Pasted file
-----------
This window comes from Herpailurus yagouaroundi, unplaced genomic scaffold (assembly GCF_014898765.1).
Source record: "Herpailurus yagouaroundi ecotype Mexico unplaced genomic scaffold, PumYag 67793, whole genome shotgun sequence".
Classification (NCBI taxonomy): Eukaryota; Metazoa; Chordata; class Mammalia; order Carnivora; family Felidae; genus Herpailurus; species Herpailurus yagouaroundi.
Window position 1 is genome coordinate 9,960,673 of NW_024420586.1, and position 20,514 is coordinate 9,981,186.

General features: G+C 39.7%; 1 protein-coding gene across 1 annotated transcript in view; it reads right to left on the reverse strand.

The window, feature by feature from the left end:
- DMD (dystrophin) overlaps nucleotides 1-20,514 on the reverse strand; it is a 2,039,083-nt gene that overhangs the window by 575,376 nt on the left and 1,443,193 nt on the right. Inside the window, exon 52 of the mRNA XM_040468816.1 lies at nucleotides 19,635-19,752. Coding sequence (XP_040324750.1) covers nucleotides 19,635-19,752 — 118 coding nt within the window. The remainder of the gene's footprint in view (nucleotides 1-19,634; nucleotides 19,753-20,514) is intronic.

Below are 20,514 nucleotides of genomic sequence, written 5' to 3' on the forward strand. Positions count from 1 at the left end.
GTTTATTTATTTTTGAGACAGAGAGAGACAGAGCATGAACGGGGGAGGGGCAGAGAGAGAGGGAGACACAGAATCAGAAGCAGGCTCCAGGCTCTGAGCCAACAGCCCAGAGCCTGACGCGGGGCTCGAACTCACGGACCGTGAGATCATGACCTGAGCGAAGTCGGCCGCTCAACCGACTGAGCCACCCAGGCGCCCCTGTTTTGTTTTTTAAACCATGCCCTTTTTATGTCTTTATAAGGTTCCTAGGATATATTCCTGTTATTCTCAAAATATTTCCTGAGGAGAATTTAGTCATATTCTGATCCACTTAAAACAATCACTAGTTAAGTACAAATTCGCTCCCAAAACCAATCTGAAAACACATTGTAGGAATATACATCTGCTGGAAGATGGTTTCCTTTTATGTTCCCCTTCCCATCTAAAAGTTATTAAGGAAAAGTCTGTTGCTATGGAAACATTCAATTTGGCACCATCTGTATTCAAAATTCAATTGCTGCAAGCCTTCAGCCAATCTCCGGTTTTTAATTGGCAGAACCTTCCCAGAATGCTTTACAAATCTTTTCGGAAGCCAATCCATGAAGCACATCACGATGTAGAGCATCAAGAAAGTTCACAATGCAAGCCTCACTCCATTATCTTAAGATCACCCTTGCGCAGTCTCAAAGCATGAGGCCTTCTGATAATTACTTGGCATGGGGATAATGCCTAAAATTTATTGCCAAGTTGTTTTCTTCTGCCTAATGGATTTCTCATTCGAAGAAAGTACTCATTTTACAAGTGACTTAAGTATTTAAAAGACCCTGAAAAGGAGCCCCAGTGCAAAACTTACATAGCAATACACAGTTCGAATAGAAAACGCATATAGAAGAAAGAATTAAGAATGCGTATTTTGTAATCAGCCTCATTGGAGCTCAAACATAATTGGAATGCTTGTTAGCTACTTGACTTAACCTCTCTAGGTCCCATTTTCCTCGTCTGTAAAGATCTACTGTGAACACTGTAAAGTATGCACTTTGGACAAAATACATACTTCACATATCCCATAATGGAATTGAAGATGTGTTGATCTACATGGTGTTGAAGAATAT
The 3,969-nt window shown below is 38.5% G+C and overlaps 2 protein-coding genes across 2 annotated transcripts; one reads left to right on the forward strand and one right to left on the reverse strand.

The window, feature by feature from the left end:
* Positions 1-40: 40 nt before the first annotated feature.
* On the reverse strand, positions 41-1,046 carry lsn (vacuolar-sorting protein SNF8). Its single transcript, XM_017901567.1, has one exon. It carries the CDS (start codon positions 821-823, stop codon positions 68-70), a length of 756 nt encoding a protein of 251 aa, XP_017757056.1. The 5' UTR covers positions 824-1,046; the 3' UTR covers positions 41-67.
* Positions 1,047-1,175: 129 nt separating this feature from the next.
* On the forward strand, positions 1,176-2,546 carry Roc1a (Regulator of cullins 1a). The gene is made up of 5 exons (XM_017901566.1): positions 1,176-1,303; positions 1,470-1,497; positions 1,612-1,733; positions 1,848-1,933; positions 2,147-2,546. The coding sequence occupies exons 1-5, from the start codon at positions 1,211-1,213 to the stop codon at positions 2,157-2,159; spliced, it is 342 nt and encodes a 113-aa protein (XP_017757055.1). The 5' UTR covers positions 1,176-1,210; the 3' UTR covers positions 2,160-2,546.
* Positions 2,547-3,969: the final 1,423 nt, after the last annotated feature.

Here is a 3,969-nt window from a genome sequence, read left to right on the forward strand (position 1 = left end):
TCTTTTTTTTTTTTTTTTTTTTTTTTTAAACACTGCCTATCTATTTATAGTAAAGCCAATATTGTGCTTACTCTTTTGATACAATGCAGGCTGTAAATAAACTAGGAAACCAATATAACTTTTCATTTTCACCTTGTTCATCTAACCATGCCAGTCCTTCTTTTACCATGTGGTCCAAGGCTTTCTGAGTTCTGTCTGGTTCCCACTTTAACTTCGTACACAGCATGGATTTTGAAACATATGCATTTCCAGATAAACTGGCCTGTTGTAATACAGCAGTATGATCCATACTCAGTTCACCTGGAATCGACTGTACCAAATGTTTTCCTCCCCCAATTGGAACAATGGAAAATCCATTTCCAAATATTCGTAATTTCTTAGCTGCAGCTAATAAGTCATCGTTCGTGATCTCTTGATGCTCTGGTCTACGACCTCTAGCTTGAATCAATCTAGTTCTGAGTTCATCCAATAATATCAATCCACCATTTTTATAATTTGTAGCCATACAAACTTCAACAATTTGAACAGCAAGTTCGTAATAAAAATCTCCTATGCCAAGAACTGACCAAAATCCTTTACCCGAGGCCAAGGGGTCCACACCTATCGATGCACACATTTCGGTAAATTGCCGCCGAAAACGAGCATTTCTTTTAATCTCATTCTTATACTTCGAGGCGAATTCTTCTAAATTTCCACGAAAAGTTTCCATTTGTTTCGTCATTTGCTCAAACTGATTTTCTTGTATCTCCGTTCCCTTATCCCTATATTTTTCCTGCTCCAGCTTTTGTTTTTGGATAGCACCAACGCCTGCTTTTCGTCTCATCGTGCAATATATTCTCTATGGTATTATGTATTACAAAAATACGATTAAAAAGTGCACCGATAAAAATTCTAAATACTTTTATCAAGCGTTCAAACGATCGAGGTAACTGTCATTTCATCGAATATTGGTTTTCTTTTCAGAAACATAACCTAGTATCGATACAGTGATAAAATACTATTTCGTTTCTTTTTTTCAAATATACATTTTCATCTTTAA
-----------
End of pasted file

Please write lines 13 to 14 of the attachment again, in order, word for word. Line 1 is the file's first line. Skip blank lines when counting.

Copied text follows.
* On the reverse strand, positions 41-1,046 carry lsn (vacuolar-sorting protein SNF8). Its single transcript, XM_017901567.1, has one exon. It carries the CDS (start codon positions 821-823, stop codon positions 68-70), a length of 756 nt encoding a protein of 251 aa, XP_017757056.1. The 5' UTR covers positions 824-1,046; the 3' UTR covers positions 41-67.
* Positions 1,047-1,175: 129 nt separating this feature from the next.